UCL Institute of the Americas


Dr Kesewa John

Dr Kesewa John


Associate Lecturer (Teaching) in Caribbean History

year Abroad Tutor
affiliate tutor


Kesewa John is a historian of Caribbean radicalism, intellectual history, and gender. Prior to joining UCL she worked as a Junior Fellow (ATER) at the Université des Antilles in Guadeloupe, and a Teaching Fellow (Lectrice and Vacataire) at same university in Martinique.

Dr. John obtained her PhD in History from the University of Chichester. She also holds a Maîtrise in Teaching French as a Foreign Language (FLE), an MA in Ethnicity, Globalisation, and Culture, and a BA in French and History. Her research explores gender in Caribbean people’s political history, specialising in transatlantic, multilingual linkages between Afro-Caribbean activists and the evolution and dissemination of early Black radical thought.

Kesewa is the current Chair of the Society for Caribbean Studies, the UK’s only learned society focused on promoting scholarship about the Caribbean and its diasporas, and a member of the Black British History Matters journal’s editorial collective. A fan of Caribbean arts and public engagement, she regularly collaborates with Insightful Black History, a community history project, Caribbean film collective Cinemawon, and appears as a panellist on literary review programme Page Turners +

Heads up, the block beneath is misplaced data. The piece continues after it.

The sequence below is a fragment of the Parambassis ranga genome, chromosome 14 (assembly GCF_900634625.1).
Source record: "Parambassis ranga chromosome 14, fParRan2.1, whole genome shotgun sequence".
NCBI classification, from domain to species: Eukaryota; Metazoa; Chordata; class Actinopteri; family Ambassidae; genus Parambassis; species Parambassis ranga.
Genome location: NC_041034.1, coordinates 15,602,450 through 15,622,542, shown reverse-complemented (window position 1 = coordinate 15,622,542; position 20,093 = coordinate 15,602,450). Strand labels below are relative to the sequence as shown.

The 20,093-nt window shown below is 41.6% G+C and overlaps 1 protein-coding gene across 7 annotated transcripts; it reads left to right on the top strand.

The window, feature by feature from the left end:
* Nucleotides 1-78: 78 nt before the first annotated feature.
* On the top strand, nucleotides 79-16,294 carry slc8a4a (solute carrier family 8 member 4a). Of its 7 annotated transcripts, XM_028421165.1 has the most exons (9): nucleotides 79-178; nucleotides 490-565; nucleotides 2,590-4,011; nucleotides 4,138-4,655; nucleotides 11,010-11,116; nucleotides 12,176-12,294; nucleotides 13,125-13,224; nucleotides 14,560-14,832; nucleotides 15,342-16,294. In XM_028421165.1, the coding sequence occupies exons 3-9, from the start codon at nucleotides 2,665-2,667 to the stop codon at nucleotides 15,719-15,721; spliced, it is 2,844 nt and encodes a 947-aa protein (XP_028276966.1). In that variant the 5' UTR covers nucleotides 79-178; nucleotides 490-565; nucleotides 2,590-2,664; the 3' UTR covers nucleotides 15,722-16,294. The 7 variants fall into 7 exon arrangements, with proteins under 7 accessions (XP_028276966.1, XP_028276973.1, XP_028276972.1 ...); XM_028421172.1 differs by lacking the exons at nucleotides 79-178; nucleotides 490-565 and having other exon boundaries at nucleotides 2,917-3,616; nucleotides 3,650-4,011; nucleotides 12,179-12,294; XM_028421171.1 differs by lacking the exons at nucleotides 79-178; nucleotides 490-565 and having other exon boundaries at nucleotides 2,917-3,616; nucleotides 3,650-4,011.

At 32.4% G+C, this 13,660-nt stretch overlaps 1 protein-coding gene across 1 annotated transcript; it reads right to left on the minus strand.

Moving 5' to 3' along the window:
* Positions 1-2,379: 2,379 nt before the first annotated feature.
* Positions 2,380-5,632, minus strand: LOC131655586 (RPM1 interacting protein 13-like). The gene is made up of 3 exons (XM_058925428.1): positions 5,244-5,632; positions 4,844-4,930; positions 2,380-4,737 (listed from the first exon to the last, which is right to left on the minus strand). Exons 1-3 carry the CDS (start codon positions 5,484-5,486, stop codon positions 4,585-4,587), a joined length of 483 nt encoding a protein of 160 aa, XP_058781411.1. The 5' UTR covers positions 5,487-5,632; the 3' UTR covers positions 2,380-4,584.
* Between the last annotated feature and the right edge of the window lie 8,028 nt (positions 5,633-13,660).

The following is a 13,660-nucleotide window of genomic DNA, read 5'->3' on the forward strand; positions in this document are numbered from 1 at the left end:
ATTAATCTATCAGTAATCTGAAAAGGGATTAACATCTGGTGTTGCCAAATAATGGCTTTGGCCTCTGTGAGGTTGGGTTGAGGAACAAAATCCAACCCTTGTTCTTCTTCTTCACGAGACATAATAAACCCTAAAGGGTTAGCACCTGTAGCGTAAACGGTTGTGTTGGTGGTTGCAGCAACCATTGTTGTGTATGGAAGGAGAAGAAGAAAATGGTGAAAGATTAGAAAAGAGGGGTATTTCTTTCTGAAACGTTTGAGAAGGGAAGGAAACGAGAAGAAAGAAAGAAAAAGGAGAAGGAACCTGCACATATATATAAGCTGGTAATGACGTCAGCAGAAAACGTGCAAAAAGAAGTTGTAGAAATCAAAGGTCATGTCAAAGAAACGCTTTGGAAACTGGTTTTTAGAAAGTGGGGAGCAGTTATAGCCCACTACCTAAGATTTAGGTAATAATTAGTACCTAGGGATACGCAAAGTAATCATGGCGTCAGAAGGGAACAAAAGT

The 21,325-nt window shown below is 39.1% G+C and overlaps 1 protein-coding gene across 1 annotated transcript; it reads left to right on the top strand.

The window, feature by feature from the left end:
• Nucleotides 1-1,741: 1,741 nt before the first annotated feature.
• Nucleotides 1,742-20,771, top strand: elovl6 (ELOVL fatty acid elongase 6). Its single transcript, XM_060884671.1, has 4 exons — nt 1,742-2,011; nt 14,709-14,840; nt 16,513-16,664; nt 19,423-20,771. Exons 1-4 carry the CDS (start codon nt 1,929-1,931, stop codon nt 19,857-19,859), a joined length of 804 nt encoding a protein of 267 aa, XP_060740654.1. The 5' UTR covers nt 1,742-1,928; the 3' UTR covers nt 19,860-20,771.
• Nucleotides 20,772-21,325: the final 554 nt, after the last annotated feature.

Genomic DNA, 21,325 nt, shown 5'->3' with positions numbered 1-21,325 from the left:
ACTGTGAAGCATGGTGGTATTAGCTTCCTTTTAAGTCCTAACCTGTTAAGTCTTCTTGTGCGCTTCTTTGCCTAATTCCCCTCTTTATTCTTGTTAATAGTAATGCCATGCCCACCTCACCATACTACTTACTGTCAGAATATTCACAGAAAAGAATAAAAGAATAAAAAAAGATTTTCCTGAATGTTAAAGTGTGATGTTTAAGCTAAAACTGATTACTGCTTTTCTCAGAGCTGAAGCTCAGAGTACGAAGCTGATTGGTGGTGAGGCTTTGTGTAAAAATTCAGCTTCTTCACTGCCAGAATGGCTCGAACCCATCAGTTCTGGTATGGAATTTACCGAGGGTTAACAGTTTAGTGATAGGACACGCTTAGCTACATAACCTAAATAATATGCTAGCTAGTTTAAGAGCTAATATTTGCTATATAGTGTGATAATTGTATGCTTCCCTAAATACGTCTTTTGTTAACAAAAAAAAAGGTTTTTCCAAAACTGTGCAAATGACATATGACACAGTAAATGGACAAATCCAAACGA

Research Summary

Kesewa is particularly interested in the intersections of Black feminist and Black radical histories of early twentieth century Caribbean activism. Her current research projects include a monograph about the region’s radical press and Caribbean decolonisation, and an archiving and oral history project exploring the history of the Society for Caribbean Studies.

Teaching Summary


AMER0074: History and Politics of Latin America c. 1930 to the Present

AMER0088:The Caribbean Radical Tradition, 1791-2020: Introduction to Black Intellectual History

Post Graduate Taught:

AMER0011: Politics, Society and Development in the Modern Caribbean

AMER0096: Introduction to Caribbean Intellectual History: 'None but ourselves can free our minds'


Research Publications

  • “To ‘Hold Up the Hand of the Emperor Ras Tafari’ in 1935-6: When Caribbean Women Led The Ethiopian Solidarity Campaign,” 76 King Street Journal, forthcoming 2021.  

  • “Militant Diaspora: Britain’s International African Service Bureau and the Caribbean Labour Rebellions of the 1930s,” History Matters, Volume 2, Issue 1, Winter 2021.

  • “Public Thinker: Annette Joseph-Gabriel on Black Women, Frenchness and Decolonization,” Public Thinker interview series, Public Books, 9 October 2020.

  • “'You ask for bread, they give you hot lead' : When Caribbean Radicals Protested Conscription for Colonial Subjects,” in (ed.) Hakim Adi, Black British History: New Perspectives, London: Zed Books, 2019.